Researchers used a laser to hack Alexa and other voice assistants

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San Francisco (CNN Business)Usually you have to talk to voice assistants to get them to do what you want. But a group of researchers determined they can also command them by shining a laser at smart speakers and other gadgets that house virtual helpers such as Amazon’s Alexa, Apple’s Siri and Google’s Assistant.

Researchers at the University of Michigan and Japan’s University of Electro-Communications figured out they could do this silently and from hundreds of feet away, as long as they had a line of sight to the smart gadget. The finding could enable anyone (with motivation and a few hundred dollars’ worth of electronics) to attack a smart speaker from outside your house, making it do anything from playing music to opening a smart garage door to buying you stuff on Amazon.

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‘Quantum Apocalypse’: How ultra-powerful computers could cripple governments and effectively break the internet

 

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A new era of computing could bring about a ‘quantum apocalypse’

‘Our modern systems of finance, commerce, communication, transportation, manufacturing, energy, government, and healthcare will for all intents and purposes cease to function,’ cyber security expert warns

A new era of unfathomably fast computers is just a few years away, with quantum computers set to transform the way we communicate, cure disease, and even solve problems previously thought impossible.

But some computing experts fear functional quantum computers could also effectively break the internet as we know it.

Recent progress made by Google means their arrival could be sooner than expected. A leaked research paper suggests the company has achieved what is known as quantum supremacy, whereby a quantum computer performed a calculation that was far beyond the reach of today’s most powerful supercomputers.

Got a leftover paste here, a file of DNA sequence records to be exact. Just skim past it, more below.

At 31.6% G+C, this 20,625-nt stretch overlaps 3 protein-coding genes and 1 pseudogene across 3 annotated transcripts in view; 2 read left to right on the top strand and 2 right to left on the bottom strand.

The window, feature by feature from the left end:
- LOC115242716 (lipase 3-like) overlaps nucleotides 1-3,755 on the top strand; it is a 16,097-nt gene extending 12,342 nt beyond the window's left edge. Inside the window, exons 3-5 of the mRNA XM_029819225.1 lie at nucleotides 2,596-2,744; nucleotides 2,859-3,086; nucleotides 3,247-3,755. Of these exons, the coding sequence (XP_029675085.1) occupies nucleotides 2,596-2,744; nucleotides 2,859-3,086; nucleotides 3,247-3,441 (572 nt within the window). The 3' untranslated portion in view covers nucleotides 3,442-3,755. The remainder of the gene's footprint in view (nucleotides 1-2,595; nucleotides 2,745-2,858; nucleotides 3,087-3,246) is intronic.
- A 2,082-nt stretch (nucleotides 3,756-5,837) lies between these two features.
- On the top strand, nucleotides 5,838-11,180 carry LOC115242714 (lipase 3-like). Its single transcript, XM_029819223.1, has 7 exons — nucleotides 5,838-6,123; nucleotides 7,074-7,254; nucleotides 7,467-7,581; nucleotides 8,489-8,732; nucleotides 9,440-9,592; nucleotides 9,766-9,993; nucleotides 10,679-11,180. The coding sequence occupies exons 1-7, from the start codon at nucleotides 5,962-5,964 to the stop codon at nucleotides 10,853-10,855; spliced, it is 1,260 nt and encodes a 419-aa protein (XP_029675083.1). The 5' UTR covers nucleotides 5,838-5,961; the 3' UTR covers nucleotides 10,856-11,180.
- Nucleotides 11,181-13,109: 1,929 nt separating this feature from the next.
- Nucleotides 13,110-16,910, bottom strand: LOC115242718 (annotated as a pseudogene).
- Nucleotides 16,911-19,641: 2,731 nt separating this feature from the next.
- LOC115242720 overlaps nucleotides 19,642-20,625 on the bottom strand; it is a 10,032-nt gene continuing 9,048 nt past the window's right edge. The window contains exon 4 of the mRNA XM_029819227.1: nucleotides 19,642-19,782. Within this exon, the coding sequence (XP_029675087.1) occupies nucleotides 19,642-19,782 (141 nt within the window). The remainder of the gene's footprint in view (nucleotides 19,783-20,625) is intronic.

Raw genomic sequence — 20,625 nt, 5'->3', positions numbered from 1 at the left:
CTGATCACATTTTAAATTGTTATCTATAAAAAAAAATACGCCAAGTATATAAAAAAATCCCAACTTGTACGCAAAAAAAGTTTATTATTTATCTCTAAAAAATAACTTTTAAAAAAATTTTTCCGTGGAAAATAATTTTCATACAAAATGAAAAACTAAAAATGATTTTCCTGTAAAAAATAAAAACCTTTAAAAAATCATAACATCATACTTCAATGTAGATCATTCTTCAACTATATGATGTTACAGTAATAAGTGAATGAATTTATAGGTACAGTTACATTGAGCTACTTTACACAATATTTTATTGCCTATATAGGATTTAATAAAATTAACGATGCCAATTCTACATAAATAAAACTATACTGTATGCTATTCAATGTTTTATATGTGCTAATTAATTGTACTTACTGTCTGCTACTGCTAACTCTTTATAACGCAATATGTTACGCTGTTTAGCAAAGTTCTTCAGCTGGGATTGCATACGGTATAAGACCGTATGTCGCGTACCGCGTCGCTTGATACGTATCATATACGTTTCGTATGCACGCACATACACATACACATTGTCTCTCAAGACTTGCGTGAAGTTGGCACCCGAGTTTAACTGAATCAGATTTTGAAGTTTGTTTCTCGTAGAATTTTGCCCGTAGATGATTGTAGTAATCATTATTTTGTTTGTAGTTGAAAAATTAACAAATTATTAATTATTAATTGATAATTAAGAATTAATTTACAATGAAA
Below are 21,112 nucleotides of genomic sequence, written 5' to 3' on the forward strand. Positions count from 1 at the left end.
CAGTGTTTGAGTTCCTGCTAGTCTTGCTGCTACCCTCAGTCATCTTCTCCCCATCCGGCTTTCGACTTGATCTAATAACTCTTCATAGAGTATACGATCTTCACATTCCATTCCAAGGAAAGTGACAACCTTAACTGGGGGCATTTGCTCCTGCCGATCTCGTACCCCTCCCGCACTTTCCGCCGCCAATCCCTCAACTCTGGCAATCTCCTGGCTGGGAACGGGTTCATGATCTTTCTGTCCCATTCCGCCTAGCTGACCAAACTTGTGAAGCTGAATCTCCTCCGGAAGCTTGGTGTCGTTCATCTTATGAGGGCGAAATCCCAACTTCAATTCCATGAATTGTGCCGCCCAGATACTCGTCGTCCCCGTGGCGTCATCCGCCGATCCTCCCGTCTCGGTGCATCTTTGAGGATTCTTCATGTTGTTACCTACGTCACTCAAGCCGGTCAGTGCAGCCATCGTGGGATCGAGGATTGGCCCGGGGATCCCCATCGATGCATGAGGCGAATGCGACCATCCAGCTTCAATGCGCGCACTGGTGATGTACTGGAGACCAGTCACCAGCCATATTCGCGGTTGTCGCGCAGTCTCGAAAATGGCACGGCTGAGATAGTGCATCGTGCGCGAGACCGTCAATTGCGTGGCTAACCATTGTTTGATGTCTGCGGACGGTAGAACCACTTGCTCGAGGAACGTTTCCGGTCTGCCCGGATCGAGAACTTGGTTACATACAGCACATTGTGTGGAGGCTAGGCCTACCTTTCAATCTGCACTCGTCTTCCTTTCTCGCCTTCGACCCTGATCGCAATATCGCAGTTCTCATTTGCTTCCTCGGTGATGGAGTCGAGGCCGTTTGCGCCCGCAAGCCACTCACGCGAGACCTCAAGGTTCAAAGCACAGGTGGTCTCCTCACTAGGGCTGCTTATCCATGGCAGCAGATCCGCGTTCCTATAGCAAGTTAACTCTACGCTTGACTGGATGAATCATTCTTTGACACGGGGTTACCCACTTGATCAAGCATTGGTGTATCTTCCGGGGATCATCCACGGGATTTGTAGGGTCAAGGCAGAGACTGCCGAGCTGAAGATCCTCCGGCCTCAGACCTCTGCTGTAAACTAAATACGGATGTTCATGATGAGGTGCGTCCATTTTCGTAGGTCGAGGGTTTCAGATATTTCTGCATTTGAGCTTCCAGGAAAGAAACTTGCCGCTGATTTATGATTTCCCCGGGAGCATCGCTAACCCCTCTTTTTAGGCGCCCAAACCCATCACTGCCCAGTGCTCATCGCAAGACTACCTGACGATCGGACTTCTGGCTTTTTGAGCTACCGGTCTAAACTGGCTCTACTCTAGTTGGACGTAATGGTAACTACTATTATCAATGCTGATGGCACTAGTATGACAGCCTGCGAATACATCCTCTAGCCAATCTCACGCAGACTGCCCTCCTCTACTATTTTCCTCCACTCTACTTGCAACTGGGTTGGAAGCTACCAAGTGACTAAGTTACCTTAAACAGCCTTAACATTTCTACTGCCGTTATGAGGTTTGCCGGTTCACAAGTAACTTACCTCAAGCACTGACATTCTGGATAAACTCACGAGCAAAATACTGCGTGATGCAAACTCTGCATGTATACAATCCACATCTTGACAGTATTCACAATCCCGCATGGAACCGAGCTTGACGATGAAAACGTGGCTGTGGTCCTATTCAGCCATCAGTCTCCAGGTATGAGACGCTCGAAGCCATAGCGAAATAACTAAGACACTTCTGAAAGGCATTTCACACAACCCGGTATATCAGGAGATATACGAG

First theorised by the physicist Richard Feynman in 1982, quantum computers combine the peculiar properties of quantum physics with computer science to achieve processing power that is exponentially more powerful than traditional computers.

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Political operatives are faking voter outrage with millions of made-up comments to benefit the rich and powerful

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A fierce battle over the regulation of the internet was riddled with millions of fake comments in the most prolific known instance of political impersonation in US history.

Sarah Reeves sat on her couch in Eugene, Oregon, staring at her laptop screen in furious disbelief. She was reading the website of a government agency, where her mother appeared to have posted a comment weighing in on a bitter policy battle for control of the internet. Something was very wrong.

For a start, Annie Reeves, who loved to lead children’s sing-alongs at the Alaska Zoo, had never followed wonky policy debates. She barely knew her way around the web, let alone held strident views on how it should be regulated — and, according to her daughter, she definitely didn’t post angry comments on government websites.

But Sarah Reeves had a more conclusive reason to feel sure her mother’s name had been taken in vain: Annie Reeves was dead. She died more than a year before the comment was posted.

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Here’s what quantum supremacy does—and doesn’t—mean for computing

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Google has reportedly demonstrated for the first time that a quantum computer is capable of performing a task beyond the reach of even the most powerful conventional supercomputer in any practical time frame—a milestone known in the world of computing as “quantum supremacy.”

The ominous-sounding term, which was coined by theoretical physicist John Preskill in 2012, evokes an image of Darth Vader–like machines lording it over other computers. And the news has already produced some outlandish headlines, such as one on the Infowars website that screamed, “Google’s ‘Quantum Supremacy’ to Render All Cryptography and Military Secrets Breakable.” Political figures have been caught up in the hysteria, too: Andrew Yang, a presidential candidate, tweeted that “Google achieving quantum computing is a huge deal. It means, among many other things, that no code is uncrackable.”